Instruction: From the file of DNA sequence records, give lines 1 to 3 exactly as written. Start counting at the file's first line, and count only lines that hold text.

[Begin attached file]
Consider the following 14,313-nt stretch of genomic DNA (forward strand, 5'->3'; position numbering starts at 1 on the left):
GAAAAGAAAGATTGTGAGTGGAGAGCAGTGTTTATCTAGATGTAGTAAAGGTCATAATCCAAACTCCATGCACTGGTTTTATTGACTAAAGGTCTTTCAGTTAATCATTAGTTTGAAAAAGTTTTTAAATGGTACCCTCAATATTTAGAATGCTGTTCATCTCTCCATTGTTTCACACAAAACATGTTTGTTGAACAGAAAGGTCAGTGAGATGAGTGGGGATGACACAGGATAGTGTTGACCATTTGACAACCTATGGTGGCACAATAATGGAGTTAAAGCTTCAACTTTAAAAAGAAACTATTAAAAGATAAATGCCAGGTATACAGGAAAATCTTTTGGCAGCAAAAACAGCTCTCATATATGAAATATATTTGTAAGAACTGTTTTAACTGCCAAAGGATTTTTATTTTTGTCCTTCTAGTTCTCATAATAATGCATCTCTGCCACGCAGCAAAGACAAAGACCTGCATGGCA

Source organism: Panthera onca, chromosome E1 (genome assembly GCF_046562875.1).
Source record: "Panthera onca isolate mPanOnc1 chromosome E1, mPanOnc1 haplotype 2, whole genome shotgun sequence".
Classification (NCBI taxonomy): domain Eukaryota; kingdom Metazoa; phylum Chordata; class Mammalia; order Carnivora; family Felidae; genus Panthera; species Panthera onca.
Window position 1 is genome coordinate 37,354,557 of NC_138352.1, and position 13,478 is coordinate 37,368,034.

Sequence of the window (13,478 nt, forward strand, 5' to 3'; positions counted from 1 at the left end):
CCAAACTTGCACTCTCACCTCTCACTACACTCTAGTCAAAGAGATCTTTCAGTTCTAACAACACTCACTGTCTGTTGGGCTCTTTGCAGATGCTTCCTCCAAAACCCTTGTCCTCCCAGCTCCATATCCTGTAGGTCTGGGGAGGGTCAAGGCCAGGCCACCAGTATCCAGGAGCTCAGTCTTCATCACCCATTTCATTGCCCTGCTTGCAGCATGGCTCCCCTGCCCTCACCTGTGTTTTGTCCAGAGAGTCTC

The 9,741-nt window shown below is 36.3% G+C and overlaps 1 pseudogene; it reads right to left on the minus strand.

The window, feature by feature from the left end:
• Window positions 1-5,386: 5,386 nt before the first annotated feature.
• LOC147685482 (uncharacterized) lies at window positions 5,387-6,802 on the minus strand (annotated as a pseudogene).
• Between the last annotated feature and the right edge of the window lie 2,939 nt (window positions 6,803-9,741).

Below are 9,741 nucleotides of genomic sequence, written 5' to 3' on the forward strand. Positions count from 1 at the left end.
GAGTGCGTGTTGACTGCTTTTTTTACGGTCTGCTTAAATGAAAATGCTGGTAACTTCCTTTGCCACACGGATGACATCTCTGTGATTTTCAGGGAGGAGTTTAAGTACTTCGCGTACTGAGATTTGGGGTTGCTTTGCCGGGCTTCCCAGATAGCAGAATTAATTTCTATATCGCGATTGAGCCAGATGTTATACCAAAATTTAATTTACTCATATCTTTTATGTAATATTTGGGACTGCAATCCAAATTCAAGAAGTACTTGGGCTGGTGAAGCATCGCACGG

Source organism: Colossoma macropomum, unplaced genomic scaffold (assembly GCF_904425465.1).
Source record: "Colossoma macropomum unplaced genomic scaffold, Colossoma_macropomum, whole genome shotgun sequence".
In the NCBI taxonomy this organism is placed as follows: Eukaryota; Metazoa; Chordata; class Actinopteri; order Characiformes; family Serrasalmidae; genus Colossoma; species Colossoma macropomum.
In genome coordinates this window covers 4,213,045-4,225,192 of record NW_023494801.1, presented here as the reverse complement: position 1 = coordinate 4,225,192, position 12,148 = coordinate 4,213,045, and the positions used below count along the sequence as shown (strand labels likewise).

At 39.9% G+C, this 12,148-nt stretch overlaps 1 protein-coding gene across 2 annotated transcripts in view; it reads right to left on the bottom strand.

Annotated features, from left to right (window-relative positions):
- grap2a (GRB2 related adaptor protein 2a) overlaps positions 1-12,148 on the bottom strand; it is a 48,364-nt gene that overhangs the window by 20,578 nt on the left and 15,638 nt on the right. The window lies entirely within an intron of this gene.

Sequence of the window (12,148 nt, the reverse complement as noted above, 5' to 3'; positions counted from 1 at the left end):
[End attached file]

Consider the following 14,313-nt stretch of genomic DNA (forward strand, 5'->3'; position numbering starts at 1 on the left):
GAAAAGAAAGATTGTGAGTGGAGAGCAGTGTTTATCTAGATGTAGTAAAGGTCATAATCCAAACTCCATGCACTGGTTTTATTGACTAAAGGTCTTTCAGTTAATCATTAGTTTGAAAAAGTTTTTAAATGGTACCCTCAATATTTAGAATGCTGTTCATCTCTCCATTGTTTCACACAAAACATGTTTGTTGAACAGAAAGGTCAGTGAGATGAGTGGGGATGACACAGGATAGTGTTGACCATTTGACAACCTATGGTGGCACAATAATGGAGTTAAAGCTTCAACTTTAAAAAGAAACTATTAAAAGATAAATGCCAGGTATACAGGAAAATCTTTTGGCAGCAAAAACAGCTCTCATATATGAAATATATTTGTAAGAACTGTTTTAACTGCCAAAGGATTTTTATTTTTGTCCTTCTAGTTCTCATAATAATGCATCTCTGCCACGCAGCAAAGACAAAGACCTGCATGGCA

Source organism: Panthera onca, chromosome E1 (genome assembly GCF_046562875.1).